WNT-4 induces expression of pro-inflammatory cytokines and VEGF, but not additional canonical target genes in 16HBE
Given the increased WNT-4 levels in COPD epithelium, we investigated the consequences of active WNT-4 signalling, both in the absence and presence of cigarette smoke. We first exposed 16HBE cells to recombinant human WNT-4 (50 and 500 ng/ml) for 24 h in the absence of CSE and studied effects on pro-inflammatory cytokines and remodelling parameters. Interestingly, WNT-4 significantly increased the release of WNT targets and pro-inflammatory mediators IL-8, IL-6, CCL2 and CCL5 (figure 3A). Similar effects of WNT-4 were observed on IL-1α, CCL3 and CCL4 release, but these effects failed to reach statistical significance, while levels of IL-1β did not increase on WNT-4 stimulation (data not shown). Furthermore, WNT-4 (50 and 500 ng/ml) increased the secretion of the growth factor VEGF over baseline levels, with a significant effect at 500 ng/ml (figure 3A). We also studied gene expression of additional targets of the WNT signalling pathway, including MMP-2 and MMP-9, fibronectin, β-catenin, DKK1, axin-2, WIF and WISP1. In contrast to the data on pro-inflammatory cytokines and VEGF, WNT-4 did not significantly alter MMP-2, MMP-9, fibronectin, β-catenin, DKK1 or axin-2 expression, while we were unable to detect WIF and WSP1 in the presence or absence of WNT-4 (figure 3B). In line with the lack of effect on these canonical WNT targets, WNT-4 did not induce transcriptional activity of the β-catenin-driven reporter construct TopFLASH (see supplementary figure E3, available online only). In accordance with a role for endogenous WNT-4 in the secretion of pro-inflammatory cytokines, the downregulation of WNT-4 by siRNA resulted in reduced IL-8 secretion compared to cells treated with non-targeting control siRNA (figure 3C). In line with the findings in 16HBE, WNT-4 augmented IL-8 secretion in A549 cells (see supplementary figure E4, available online only). To elucidate whether WNT-4 affects non-canonical pathways or the activity of GSK-3β in 16HBE cells, we studied the phosphorylation of p38, RhoA downstream molecule myosin light chain and GSK-3β. WNT-4 did not induce phosphorylation of myosin light chain or GSK-3β (see supplementary figure E5, available online only), but substantially increased the levels of phosphorylated of p38 (figure 3D). In line with a role for p38 in the WNT-4-induced effects in 16HBE, we observed that the p38 inhibitor SB203580 abrogated the WNT-4-induced upregulation of IL-6 (figure 3E), the cytokine that showed the most pronounced increase on WNT-4 stimulation.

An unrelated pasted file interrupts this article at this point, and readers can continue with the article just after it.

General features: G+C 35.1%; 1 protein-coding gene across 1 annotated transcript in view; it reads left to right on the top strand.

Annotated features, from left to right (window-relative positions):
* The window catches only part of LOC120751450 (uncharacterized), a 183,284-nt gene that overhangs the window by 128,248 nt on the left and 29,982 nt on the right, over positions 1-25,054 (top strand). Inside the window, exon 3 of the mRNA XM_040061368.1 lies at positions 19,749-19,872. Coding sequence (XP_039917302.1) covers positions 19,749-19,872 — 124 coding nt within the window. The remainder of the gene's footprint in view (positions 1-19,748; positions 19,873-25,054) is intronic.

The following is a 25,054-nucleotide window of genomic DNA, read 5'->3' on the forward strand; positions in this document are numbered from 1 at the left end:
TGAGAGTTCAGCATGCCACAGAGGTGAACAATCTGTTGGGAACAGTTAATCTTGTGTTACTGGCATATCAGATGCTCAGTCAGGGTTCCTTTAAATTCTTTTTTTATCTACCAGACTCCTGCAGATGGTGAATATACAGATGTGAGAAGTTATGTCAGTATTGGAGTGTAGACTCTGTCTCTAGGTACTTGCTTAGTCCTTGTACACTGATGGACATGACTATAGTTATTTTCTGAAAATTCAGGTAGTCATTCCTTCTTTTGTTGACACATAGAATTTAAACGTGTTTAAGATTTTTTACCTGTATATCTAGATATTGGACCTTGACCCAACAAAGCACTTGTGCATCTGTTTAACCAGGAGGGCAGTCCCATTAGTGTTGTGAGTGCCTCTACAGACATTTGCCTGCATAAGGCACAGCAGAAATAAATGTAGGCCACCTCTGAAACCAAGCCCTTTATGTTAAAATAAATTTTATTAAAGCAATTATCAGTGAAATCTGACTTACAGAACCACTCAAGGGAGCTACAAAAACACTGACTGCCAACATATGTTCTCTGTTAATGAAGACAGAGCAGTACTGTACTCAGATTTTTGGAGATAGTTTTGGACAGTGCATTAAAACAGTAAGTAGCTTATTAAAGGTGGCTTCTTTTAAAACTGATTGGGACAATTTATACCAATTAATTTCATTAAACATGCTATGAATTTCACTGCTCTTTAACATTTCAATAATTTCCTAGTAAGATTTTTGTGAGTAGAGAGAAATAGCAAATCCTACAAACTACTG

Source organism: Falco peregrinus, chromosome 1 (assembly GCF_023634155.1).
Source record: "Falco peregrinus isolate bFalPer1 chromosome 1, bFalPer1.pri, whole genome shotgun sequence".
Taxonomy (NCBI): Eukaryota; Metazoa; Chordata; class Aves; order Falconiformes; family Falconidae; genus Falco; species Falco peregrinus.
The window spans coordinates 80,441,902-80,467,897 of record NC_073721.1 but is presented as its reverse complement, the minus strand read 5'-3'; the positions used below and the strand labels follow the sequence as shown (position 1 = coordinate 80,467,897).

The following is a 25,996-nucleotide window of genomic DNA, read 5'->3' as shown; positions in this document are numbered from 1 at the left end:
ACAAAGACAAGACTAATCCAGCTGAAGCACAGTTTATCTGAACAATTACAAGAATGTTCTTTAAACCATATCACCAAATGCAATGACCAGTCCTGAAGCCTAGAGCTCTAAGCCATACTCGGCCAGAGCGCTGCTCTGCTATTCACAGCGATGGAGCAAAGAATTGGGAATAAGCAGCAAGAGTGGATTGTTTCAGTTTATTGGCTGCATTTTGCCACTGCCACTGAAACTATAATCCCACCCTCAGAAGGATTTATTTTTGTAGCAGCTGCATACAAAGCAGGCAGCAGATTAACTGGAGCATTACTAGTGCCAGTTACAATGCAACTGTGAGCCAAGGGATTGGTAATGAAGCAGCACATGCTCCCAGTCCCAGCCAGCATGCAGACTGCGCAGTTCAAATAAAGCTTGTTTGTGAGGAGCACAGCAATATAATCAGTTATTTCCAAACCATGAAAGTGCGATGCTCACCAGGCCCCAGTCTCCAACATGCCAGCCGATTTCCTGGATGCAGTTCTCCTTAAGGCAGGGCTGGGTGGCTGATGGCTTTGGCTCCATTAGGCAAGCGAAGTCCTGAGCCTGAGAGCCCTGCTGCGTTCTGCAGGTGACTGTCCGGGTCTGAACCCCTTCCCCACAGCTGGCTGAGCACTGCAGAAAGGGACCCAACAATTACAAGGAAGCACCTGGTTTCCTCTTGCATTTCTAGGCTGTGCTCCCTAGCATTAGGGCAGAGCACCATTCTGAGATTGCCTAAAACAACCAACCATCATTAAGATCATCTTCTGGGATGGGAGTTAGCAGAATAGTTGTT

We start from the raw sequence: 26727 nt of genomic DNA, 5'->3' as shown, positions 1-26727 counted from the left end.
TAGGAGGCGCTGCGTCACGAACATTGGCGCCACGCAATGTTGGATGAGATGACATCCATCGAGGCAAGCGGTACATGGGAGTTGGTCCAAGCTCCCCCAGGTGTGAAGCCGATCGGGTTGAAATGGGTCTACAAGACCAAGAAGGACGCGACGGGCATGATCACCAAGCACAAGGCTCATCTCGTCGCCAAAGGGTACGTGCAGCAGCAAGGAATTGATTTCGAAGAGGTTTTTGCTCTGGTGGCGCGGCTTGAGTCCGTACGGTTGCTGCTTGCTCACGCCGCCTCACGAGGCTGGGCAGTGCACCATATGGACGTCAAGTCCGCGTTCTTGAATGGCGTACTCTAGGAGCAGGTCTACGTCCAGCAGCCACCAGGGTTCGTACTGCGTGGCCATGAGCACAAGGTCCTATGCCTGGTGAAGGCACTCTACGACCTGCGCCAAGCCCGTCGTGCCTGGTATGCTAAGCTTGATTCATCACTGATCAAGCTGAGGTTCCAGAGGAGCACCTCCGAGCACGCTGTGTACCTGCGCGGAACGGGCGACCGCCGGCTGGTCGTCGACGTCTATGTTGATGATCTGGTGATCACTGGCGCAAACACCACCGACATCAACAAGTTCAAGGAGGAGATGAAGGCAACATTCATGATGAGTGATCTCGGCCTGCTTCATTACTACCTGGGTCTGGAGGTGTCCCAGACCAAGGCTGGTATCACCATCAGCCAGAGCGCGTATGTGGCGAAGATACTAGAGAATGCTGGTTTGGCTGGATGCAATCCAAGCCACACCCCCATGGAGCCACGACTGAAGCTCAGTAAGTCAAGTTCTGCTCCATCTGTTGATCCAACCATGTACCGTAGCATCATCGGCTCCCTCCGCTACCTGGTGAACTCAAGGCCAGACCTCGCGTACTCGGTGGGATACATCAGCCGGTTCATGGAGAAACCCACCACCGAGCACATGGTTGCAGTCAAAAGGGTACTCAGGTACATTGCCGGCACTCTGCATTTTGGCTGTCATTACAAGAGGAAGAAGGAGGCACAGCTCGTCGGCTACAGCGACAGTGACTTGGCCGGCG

WNT-4 augments the CSE-induced upregulation of IL-8 and VEGF in 16HBE cells
Finally, we tested whether WNT-4 is able to modulate the effect of CSE on IL-8 and VEGF. Five per cent of CSE induced a modest, but significant, increase in the release of both VEGF and IL-8 in 16HBE cells (figure 4). As demonstrated above, WNT-4 also increased VEGF and IL-8 release. Of interest, the presence of WNT-4 potentiated the upregulatory effect of 5% CSE on VEGF as well as IL-8 secretion, increasing the fold-induction from 128±4% to 196±19% and from 156±18% to 272±23%, respectively (figure 4). Exposure of airway epithelium to CSE in the presence of high levels of WNT-4 may thus lead to increased pro-inflammatory epithelial responses.